Peu­geot goes to greater lengths

Yorkshire Post - Motoring - - FEATURES - Fred­eric Manby

PEU­GEOT’S 3008 five-seater es­tate was one of my favourite new cars of 2009. Now the French maker has fol­lowed up with a longer ver­sion, called the 5008, and seat­ing seven in three rows of seats.

Its para­mount ri­vals are the (longer, costlier) Ford S-Max and the C4 Grand Pi­casso from its sta­ble­mate, Citroën, and the Re­nault Grand Scénic.

The 5008 felt as if it wal­lowed a bit too sud­denly in cor­ners yet in its de­fence, my son took to it straight away, even though it is not his favoured type of ve­hi­cle. Like its peers, the 5008 has a low roofline for an MPV, which means it does not look like an air­port ho­tel shut­tle bus.

Peu­geot re­sisted the risk of giv­ing it a larger ver­sion of the 3008’s milk-crate grin­ning grille. The 5008’s “face” is much more aloof and most as­pects of the body styling are ac­cept­able, maybe even the ex­ces­sive tail lamps which wrap the shoul­ders for max­i­mum vis­i­bil­ity.

Peu­geot calls the 5008 a “com­pact MPV” and it is some six inches shorter than an S-Max but match­ing it for most pur­poses. The model line is Ac­tive, Sport and Ex­clu­sive, with the usual pro­gres­sion from steel to al­loy wheels, cruise con­trol and cli­mate con­trol.

There is a good choice of en­gines and the range opens at just £17,345 for the 120bhp 1.6 petrol Ac­tive with five gears, which records 38.7mpg, 169g/km CO2 and 0-62mph in 12.3 sec­onds. It has 16-inch steel wheels with low-en­ergy tyres, air con­di­tion­ing, MP3 play­back, an elec­tric park­ing brake, sta­bil­ity con­trol and a five-star Ncap crash safety score.

The same en­gine is £18,545 with Sport kit, which in­cludes al­loys, un­der-seat and un­der-floor stor­age, cruise con­trol with a speed lim­iter, and a colour-coded ex­te­rior, am­bi­ent cabin lights and cargo area net.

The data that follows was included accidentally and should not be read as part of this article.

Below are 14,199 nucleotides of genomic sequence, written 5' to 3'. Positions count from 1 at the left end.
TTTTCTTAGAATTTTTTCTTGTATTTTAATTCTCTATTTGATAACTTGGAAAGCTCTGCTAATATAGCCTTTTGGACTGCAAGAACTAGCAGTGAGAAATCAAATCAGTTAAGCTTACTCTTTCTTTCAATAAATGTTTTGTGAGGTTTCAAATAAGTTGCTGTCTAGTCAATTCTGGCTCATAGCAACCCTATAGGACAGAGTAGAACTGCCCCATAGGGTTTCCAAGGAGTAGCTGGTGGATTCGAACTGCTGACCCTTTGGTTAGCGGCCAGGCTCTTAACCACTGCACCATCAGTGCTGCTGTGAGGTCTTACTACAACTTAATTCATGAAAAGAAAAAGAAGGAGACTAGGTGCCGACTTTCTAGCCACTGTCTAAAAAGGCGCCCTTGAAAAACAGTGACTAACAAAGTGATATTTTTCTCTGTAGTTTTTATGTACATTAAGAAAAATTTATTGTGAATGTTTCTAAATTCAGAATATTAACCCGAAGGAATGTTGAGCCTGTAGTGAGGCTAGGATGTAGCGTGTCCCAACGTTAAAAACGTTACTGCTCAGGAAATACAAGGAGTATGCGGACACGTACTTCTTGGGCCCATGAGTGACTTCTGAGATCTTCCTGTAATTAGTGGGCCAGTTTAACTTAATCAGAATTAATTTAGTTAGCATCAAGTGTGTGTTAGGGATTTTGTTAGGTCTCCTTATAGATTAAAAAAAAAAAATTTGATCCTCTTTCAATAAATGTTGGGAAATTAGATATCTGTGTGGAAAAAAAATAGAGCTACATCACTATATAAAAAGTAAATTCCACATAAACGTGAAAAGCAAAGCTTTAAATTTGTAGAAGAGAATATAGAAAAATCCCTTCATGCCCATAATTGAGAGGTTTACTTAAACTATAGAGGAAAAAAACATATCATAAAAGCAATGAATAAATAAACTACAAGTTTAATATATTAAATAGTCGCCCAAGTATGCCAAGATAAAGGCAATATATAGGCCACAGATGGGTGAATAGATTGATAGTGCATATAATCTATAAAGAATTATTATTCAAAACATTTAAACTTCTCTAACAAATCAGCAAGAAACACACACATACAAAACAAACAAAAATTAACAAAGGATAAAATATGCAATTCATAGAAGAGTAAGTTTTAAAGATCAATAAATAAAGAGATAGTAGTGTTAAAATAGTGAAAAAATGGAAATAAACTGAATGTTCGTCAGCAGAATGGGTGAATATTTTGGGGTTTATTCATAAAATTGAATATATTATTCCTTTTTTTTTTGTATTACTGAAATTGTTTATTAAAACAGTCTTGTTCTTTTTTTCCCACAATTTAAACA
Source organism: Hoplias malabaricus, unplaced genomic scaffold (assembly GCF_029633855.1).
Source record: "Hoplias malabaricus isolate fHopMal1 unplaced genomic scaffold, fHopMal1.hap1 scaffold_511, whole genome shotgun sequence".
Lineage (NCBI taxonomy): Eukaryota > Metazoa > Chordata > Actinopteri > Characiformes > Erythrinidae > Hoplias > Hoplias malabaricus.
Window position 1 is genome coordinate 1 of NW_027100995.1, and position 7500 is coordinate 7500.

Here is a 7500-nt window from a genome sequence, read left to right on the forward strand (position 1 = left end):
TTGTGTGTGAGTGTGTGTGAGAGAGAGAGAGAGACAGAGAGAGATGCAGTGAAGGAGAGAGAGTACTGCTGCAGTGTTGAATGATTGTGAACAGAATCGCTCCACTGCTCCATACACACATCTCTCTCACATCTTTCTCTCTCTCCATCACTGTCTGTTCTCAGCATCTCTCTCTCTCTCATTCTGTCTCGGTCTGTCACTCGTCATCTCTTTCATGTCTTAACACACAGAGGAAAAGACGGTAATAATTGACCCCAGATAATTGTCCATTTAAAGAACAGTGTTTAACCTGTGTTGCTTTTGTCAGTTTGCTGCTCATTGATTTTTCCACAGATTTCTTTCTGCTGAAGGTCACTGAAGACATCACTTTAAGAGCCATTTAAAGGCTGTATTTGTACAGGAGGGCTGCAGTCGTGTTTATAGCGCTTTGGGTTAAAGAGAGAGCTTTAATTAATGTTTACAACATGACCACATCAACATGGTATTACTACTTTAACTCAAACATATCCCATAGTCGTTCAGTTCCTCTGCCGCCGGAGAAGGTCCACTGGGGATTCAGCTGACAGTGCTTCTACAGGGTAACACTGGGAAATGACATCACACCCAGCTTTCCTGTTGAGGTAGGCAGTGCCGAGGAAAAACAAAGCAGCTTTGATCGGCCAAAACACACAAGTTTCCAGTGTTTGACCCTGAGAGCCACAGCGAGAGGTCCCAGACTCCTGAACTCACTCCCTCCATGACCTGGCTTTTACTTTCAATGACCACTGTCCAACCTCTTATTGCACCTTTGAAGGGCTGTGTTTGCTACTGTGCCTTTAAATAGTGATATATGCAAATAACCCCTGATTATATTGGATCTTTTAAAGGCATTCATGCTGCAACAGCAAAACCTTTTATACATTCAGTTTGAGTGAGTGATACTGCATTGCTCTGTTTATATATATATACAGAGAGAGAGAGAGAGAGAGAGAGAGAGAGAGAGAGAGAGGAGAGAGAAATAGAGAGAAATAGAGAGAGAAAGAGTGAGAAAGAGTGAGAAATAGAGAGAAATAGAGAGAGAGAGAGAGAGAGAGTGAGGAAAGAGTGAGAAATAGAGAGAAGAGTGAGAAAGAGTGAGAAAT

Nice to find the top drawer Ex­clu­sive model of­fered with this en­try en­gine, and for £20,445 you get a full-length glass roof, al­loy 17s, cli­mate con­trol, head-up speed dis­play and dis­tance alert to tell you if you are too close to the ve­hi­cle in front, au­to­matic lamps and wipers, USB and Blue­tooth, a rear park­ing sen­sor (which should be stan­dard across the range).

The diesel en­gine is the fa­mil­iar 110bhp 1560cc unit with 192 lb ft of torque, also used by Citroën, Ford and Volvo. It records 43.4mpg ur­ban, 62.7mpg ex­tra ur­ban, 53.2mpg over­all and 140g/km CO2 with a sixspeed man­ual gear­box. The 0-62mph time is 12.9 sec­onds.

It is avail­able for an ad­di­tional £1,500 in all three trim lev­els. An elec­tron­i­cally shifted man­ual gear­box would add a fur­ther £500 to the bill.

There are more pow­er­ful petrol and diesel en­gines but I was happy with the 1.6 diesel on the Ex­clu­sive test car, billed at £21,945.

Ex­tra items in­cluded pale grey leather (£1,230), metal­lic paint (£410), nav­i­ga­tion (£715), DVD video (£510)in the head­rests and swiv­el­ling xenon lamps (£510). It was a very nice car but my money would prob­a­bly go for the en­try model with this diesel or the petrol mo­tor, depend­ing on high-or lowmileage use. Right now it would be diesel.

I used the full reper­toire of the 5008. Its seven seats were oc­cu­pied most of the time and al­though an av­er­age 5ft8ins adult can squat in one of thee two rear seats, they are re­ally suited to smaller pas­sen­gers.

The mid­dle seats have ad­justable back-rests and can slide for­wards five inches, which helps the trav­ellers in the rear seats.

All five rear seats fold into the floor, and in this for­mat I took three full loads of Ley­landii branches to the lo­cal tip, and then cut down and dug up the tree stump – no re­grets. The fold away sys­tem works eas­ily once you re­mem­ber the se­quence us­ing levers and pull straps.

Stor­age up front is a bit short on the cen­tre stack but you do get a use­ful and dis­creet drop-down box un­der the steer­ing wheel.

On the road, the 5008 had enough pace for the lo­cal hills, even with seven up. The head-up dis­play is much safer than glanc­ing at a speedome­ter and you can set the warn­ing time in sec­onds to the ve­hi­cle in front, from 0.9 sec­onds (say in town) to 2.5 sec­onds for mo­tor­way driv­ing. The sym­bol flashes if you get in­side the mar­gin, but you have to do the brak­ing.

Ex­clu­sive equip­ment brings win­dow blinds for the side win­dows by the cen­tre and rear­most seats, which are wel­come in bright sun­shine or just to feel a bit more cut off from what­ever is hap­pen­ing on the street.

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